Eating with integrity, living with gratitude. When family, friends and the curious alike wander into the Cork & Bean in downtown Bryson City, co-owner Scott Mastej aims to put forward that exact message and philosophy.
“Our food is nourishing them. You are what you eat, and it’s really important to use to provide them with the freshest, most local and organic dishes possible,” he said. “We see those happy faces here, people enjoying our food and company, and it’s just so gratifying that they like what we do.”
To the Editor:
Readers may well be approaching exhaustion with this ongoing exchange regarding circumstances surrounding Horace Kephart’s arrival at Hazel Creek, but since his death the Kephart saga has been misrepresented to a degree rivaling the pervasive stereotyping and inaccuracies found in Our Southern Highlanders (OSH). We feel it important to delineate some factual verities.
Bryson City will soon have another feather in the cap proving its worth as an outdoors Mecca. If all goes well, the town will get its name added as a Mountain Heritage Trout Water City by the time summer rolls around again.
“Trout fishermen come and they stay a while,” said N.C. Rep. Joe Sam Queen, D-Waynesville, who filed the original bill calling for the trout city designation. “They stay in your bed and breakfast, they eat at your restaurants and often they bring their other family members.”
George Ellison’s response to Gwen Breese’s letter regarding his article on Horace Kephart and his condition when he arrived at Hazel Creek states, correctly, that as someone who is working on a biography of Horace Kephart, he is “obligated to examine, as best I can, each episode in Kephart’s life in the light of available evidence.” We wholeheartedly agree with that obligation. However, the information and supposed evidence which Ellison offers in an effort to describe Calhoun’s story of the meeting with and “drying out” of Kephart as nothing more than the equivalent of a “tall tale spun by Mark Twain” is at best open to serious question and at worst highly suspect. Here are some of the reasons why this rewriting of history is so fraught with problems.
Heading west out of Bryson City, just before the highway narrows into a twisting two-lane road, a small, ramshackle hut watches over the crossroads of Southern Appalachia — a last stop before descending into the remote Nantahala Gorge ahead, or the desolate beauty of Fontana Lake to the right.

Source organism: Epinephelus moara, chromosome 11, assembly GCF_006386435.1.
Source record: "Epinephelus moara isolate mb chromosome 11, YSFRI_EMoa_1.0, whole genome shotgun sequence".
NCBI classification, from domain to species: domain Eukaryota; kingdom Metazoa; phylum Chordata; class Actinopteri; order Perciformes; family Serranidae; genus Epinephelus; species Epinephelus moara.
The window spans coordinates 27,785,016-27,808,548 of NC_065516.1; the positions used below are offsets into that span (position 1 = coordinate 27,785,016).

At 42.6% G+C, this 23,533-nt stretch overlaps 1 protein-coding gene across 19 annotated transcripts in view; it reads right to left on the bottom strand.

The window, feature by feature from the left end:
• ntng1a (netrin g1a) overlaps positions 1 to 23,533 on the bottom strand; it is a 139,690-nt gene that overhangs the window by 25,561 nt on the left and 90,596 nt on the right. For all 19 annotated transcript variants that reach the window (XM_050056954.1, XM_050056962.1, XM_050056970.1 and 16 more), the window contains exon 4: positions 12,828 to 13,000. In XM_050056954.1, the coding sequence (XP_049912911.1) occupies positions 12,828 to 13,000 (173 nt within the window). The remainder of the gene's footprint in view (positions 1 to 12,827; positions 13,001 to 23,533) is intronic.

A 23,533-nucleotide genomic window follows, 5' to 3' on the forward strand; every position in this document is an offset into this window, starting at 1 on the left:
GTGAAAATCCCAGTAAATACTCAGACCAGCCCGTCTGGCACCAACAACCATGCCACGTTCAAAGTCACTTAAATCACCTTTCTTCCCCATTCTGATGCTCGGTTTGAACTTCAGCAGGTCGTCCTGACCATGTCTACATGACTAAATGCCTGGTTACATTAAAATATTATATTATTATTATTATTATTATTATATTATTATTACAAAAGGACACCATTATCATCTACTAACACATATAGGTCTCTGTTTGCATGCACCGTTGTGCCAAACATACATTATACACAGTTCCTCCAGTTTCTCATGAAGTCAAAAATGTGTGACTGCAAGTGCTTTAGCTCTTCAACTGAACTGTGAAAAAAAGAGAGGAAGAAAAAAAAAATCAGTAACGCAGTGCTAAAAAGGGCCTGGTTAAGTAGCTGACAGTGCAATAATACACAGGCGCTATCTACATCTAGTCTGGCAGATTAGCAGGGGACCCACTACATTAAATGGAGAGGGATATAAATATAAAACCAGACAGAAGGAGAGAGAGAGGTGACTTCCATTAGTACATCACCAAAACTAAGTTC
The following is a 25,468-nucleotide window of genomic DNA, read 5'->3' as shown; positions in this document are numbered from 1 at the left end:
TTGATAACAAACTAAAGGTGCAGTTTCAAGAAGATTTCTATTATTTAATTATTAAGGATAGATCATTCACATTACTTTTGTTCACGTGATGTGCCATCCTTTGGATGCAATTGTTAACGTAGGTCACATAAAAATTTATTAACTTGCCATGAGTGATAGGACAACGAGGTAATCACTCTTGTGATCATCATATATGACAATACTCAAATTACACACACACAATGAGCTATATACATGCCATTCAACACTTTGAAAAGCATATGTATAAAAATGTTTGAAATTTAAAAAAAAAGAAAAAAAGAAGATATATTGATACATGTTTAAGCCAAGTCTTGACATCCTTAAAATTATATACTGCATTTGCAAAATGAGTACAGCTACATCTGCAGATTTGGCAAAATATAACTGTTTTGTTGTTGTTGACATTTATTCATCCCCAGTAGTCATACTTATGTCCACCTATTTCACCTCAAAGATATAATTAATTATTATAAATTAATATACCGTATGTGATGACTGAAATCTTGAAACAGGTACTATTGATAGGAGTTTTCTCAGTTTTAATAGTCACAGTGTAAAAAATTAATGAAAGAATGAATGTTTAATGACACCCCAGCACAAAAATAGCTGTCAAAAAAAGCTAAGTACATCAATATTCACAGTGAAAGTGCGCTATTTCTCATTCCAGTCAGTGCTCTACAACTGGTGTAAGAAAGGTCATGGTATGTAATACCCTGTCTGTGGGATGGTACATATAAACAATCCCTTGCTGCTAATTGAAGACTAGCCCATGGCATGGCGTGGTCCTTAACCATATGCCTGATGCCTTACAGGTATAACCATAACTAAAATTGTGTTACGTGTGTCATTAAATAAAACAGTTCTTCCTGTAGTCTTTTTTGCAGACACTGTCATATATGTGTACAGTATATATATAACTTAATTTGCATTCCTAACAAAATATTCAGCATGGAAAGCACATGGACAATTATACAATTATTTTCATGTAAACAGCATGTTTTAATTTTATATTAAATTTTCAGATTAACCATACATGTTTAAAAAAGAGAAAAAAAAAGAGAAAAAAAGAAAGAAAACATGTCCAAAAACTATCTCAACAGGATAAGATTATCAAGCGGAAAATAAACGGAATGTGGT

The shack, wedged between junk cars and a rundown trailer, has seen better days, on a property that has seen better years. But, upon closer inspection, a friendly face sits behind a counter filled with knickknacks and the wafting smell of boiled peanuts.
“Well, I just love boiled peanuts,” 71-year-old Tommy Von smiled. “I had to make a living somehow.”
A new logo will soon chug onto the marketing landscape of Bryson City following the Swain County Tourism Development Authority and the Swain County Chamber of Commerce’s approval of a design meant to emphasize the town’s most unique aspect — the Great Smoky Mountain Railroad.
Most of lands surrounding Bryson City are publicly held forest and park land, making the town a staging area of sorts for hikers — the Appalachian Trail runs nearby — cyclists, campers, horseback riders and river rats.
Bryson City is about to get a second bike shop with the grand opening of Tsali Cycles on May 23. Local cyclists Rob Acton, Chris Royce and Brad Gerard are teaming up to head the business.
Despite the automated security system that speaks up every time a door is opened and the whiteboard grid tracking points for the shelter’s behavior management program, “institutional” is the last word that comes to mind when you enter Hawthorn Heights in Bryson City. Midday sunshine brightens the dining room’s white tile floors and family-style wooden table and chairs, and a few rooms over, couches circle a fireplace and television stand crammed with movies and Wii games. A large porch juts out from the stone building, the perfect place to play cards or read a book on a warm afternoon.
Plenty of green is popping up in Bryson City, but it’s not all due to the growing season. Green wayfinding signs now scattered throughout town point to landmarks ranging from the Road to Nowhere to the Swain County Courthouse. It’s the culmination of a year-long project to make in-town navigation easier and streets more attractive.